Mon, 08/01/2011 - 12:56 | 1513241 ElvisDog
ElvisDog's picture

Excellent analysis of the situation. Unfortunately, what should be done (have the banks take their losses) won't be done. You can be sure of one thing, that TPTB will scare the public with threats of Armageddon if the public doesn't take on all of the banks' bad debts one way or the other.

Mon, 08/01/2011 - 12:55 | 1513234 Toma Haja
Toma Haja's picture

Agree almost completely.

"I am also sick to death of Teabaggers and neocons blaming the average American for the mess,"  The Tea Party is blaming the Washington establishment.

It has taken a long time to get in this mess and it will take a long time to get out.  There are no simple fixes.  But I can offer a simple mantra: "Jobs, jobs, jobs!"

 

Mon, 08/01/2011 - 11:37 | 1512783 Founders Keeper
Founders Keeper's picture

Another the-government-is-the-solution Plan.

No thanks.

 

Mon, 08/01/2011 - 12:17 | 1513038 Pay Day Today
Pay Day Today's picture

Government should help distressed citizens, not distressed banks. This plan does that. Alternative - a new wave of foreclosures and a new wave of homeless.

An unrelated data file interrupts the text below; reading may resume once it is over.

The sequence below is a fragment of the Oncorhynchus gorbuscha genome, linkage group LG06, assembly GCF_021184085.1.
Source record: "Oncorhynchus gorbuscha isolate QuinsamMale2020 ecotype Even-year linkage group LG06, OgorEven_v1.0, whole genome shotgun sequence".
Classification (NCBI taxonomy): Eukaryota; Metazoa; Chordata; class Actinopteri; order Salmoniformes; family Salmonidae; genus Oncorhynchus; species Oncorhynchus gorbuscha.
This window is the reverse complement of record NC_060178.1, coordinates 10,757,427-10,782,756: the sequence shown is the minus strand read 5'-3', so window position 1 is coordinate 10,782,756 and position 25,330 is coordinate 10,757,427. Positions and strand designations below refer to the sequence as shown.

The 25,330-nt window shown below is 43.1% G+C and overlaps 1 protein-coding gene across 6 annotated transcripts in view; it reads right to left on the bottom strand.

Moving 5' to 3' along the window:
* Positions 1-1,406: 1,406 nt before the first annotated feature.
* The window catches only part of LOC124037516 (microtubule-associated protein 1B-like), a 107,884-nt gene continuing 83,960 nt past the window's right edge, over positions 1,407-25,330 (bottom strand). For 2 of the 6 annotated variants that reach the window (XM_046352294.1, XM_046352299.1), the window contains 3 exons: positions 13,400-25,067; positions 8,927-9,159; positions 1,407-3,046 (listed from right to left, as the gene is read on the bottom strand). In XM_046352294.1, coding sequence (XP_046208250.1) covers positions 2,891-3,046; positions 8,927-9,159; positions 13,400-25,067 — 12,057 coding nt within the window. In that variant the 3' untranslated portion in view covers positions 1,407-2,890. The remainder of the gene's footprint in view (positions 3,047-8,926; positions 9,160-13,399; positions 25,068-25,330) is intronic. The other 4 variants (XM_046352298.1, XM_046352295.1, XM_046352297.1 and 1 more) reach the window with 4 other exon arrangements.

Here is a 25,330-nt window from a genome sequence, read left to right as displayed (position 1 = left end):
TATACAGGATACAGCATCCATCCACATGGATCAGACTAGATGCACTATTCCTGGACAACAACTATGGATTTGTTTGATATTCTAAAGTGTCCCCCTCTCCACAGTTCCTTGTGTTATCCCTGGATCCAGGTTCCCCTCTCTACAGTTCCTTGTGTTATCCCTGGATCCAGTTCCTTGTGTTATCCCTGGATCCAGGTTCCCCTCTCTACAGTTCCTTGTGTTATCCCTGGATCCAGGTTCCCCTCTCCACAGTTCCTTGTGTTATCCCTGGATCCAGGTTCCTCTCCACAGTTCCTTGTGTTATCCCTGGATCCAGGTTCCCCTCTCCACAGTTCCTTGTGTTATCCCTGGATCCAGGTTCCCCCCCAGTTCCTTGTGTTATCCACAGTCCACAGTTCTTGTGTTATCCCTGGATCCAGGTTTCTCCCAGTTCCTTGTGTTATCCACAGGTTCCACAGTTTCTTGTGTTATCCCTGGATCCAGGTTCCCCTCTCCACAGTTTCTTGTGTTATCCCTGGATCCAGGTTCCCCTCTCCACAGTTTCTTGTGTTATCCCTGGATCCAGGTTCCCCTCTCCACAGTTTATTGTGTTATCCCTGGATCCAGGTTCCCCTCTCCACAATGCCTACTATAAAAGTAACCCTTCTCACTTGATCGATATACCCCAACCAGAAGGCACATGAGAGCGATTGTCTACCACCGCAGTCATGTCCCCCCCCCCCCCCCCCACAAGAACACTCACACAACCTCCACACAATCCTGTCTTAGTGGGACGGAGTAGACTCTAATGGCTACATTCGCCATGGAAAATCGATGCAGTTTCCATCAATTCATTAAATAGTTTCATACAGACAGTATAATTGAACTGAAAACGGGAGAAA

The sad irony of the US - streets full of empty housing with millions of homeless or those living in shelters.

Mon, 08/01/2011 - 19:10 | 1514758 Founders Keeper
Founders Keeper's picture

[Government should help distressed citizens, not distressed banks.]---Pay Day Today

Consider, citizens should help distressed citizens.  If the government was to do that job, well, we'd end up with the mess we're in. 

Banks?  The irresponsible ones can burn to the ground.

Now.  Onto a more alarming matter.  The matter of your moniker picture.  Maybe it's just me, but that young woman appears to be a minor, compromisingly exposed.  If you know her to be a minor, please voluntarily select an appropriate pic.  You appear to be an intelligent person.  Surely, you can do better.

 

Mon, 08/01/2011 - 13:24 | 1513389 MachoMan
MachoMan's picture

So, who do you propose fills the vacant houses?  You're saying that allowing the market to clear would cause massive increases in the homeless population, but are you also suggesting that the owners of said houses would allow them to stay vacant?  Just to spite the homeless or for some other sinister purpose?